Nik Wallenda may have just walked over the Niagara Falls on a tight rope, but who cares? He wasn't holding the Stanley Cup. In 2010, however, the Chicago Blackhawks' Patrick Kane, a native of Buffalo, NY, took the Stanley Cup under the world famous Niagara Falls for the first time ever. It would have been way cooler if he tossed the cup in the river and watched it go over the falls, but that probably would have been frowned upon.
7. Under Niagara Falls
Legendary NHL goon Joey Kocur won the Cup with the Rangers in 1994. When his day with the grail arrived, however, it came to him in two pieces, having been broken in half by the previous guy (who Kocur refused to name). Since he didn't want his one and only day with the Cup to be ruined, Kocur took it to a local machine shop and had them solder it back together with sterling silver in 5 places—a temporary fix, for sure, but one that was strong enough to keep the Cup in one piece while Kocur towed it behind his speed boat on an inner tube.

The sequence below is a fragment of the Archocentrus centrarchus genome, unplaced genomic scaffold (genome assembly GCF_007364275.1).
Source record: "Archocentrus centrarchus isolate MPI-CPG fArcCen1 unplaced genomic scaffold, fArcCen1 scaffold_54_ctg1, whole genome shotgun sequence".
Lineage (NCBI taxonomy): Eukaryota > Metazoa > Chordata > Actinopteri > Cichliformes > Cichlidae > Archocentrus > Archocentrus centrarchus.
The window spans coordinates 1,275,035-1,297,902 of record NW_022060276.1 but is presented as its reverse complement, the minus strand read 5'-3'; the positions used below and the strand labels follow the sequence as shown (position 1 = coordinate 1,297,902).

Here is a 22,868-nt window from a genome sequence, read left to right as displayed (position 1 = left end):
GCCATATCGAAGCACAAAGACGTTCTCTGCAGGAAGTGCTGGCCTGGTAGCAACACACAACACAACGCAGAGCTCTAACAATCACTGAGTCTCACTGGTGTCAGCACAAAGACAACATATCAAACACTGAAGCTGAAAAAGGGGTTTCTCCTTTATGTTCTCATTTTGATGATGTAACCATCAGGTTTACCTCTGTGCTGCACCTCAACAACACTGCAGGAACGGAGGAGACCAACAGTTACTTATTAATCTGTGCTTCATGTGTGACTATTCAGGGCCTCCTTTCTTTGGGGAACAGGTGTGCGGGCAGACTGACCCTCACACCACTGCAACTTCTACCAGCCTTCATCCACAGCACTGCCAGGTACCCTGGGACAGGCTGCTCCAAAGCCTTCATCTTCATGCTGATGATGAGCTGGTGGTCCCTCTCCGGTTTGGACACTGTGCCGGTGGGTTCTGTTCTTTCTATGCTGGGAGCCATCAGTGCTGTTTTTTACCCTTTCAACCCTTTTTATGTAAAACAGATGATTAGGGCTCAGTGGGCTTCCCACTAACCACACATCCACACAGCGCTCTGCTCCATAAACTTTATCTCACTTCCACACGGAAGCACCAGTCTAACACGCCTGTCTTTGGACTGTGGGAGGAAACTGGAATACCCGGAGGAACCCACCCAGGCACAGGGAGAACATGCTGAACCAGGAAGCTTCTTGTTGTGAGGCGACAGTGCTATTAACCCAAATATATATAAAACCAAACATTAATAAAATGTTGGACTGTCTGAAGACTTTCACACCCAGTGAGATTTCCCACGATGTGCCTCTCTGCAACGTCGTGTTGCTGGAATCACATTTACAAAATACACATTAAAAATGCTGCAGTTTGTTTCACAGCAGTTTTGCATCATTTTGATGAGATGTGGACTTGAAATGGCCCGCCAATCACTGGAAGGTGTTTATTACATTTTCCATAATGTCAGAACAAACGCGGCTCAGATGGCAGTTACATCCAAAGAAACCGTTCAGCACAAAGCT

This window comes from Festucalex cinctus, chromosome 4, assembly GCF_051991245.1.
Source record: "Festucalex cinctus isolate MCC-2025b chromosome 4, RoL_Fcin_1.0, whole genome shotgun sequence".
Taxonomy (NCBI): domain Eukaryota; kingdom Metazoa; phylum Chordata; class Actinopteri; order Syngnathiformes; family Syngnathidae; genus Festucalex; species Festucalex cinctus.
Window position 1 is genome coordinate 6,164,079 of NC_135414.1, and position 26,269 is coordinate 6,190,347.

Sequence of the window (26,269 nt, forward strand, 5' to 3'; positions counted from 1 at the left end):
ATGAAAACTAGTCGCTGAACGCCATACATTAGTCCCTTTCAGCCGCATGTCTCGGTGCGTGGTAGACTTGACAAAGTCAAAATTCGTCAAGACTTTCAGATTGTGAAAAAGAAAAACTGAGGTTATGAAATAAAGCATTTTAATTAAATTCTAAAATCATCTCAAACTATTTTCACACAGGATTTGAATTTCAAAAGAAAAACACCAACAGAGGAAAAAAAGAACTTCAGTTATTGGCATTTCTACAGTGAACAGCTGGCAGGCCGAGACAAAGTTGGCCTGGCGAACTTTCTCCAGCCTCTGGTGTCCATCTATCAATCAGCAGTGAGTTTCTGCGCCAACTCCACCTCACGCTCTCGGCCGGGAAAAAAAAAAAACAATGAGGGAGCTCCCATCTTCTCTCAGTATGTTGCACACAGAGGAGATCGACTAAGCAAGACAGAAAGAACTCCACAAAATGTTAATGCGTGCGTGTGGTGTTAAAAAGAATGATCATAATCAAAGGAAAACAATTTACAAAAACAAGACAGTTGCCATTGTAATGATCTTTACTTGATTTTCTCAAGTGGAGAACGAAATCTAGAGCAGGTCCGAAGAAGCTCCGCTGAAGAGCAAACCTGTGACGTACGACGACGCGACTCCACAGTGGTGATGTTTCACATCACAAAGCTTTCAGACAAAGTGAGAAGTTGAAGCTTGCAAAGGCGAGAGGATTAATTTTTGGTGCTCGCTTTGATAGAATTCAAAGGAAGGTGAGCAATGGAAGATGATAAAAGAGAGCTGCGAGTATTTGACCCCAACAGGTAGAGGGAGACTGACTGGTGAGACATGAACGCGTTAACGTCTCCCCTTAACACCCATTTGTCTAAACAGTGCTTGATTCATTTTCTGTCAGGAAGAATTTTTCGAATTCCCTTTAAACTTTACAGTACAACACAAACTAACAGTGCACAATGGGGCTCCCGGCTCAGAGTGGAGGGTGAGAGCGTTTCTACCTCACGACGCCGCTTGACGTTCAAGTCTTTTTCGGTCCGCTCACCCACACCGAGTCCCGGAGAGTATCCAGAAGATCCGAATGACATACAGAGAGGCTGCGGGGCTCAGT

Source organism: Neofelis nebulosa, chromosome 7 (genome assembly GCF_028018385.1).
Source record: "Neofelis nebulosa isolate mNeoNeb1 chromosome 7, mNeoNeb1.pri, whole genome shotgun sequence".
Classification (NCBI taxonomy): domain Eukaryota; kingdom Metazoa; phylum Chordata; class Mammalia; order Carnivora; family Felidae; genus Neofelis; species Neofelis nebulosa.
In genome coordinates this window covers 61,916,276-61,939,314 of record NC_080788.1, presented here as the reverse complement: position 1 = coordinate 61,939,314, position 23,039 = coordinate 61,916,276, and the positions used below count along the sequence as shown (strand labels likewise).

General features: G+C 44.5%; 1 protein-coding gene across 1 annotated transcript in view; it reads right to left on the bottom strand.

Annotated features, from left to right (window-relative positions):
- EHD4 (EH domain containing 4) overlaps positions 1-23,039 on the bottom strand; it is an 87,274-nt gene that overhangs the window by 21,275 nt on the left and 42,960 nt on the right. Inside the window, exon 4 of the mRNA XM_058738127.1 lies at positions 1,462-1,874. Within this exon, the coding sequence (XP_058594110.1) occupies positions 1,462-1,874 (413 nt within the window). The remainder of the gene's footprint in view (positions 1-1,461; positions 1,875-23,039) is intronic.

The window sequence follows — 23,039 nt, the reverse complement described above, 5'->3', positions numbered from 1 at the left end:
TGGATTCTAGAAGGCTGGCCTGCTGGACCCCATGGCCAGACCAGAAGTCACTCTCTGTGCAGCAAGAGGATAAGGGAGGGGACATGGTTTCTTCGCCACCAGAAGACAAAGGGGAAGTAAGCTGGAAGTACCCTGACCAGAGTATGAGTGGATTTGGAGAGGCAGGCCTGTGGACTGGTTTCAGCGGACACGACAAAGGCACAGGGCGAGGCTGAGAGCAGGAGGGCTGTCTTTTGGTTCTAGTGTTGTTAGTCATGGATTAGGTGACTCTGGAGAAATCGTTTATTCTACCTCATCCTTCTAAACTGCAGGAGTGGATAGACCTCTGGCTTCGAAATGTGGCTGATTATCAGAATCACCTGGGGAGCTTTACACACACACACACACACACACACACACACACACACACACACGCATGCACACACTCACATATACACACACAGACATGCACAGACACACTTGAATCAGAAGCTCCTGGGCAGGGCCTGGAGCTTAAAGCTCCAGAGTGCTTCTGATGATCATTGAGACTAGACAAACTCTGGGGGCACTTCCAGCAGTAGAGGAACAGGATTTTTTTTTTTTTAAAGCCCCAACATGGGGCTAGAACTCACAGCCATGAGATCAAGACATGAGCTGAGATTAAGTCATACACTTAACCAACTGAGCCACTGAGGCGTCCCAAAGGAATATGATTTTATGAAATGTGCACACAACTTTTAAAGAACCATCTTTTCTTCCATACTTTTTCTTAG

6. Inner Tubing
Eddie Olczyk, also a member of the 1994 Rangers, decided to take the Stanley Cup to Belmont Park for the Belmont Stakes in 1994. There, the Cup paid a visit to the paddock of 1994 Kentucky Derby winner Go For Gin, where it served as a snack bowl for the champion horse. Unfortunately, it didn't prove to be good luck for Go For Gin, as a horse named Tabasco Cat went on to win the race.
Interestingly, Olczyk has claimed that no horse ever ate from the Stanley Cup while it was in his possession—despite the above photo from the Hockey Hall of Fame. (Yeah, and Bill Clinton didn't inhale, either.)
5. In the Stall with a Kentucky Derby Winner
No, I'm not talking about the Penguins' old arena, which of course was called The Igloo. (Though yeah, it was there.)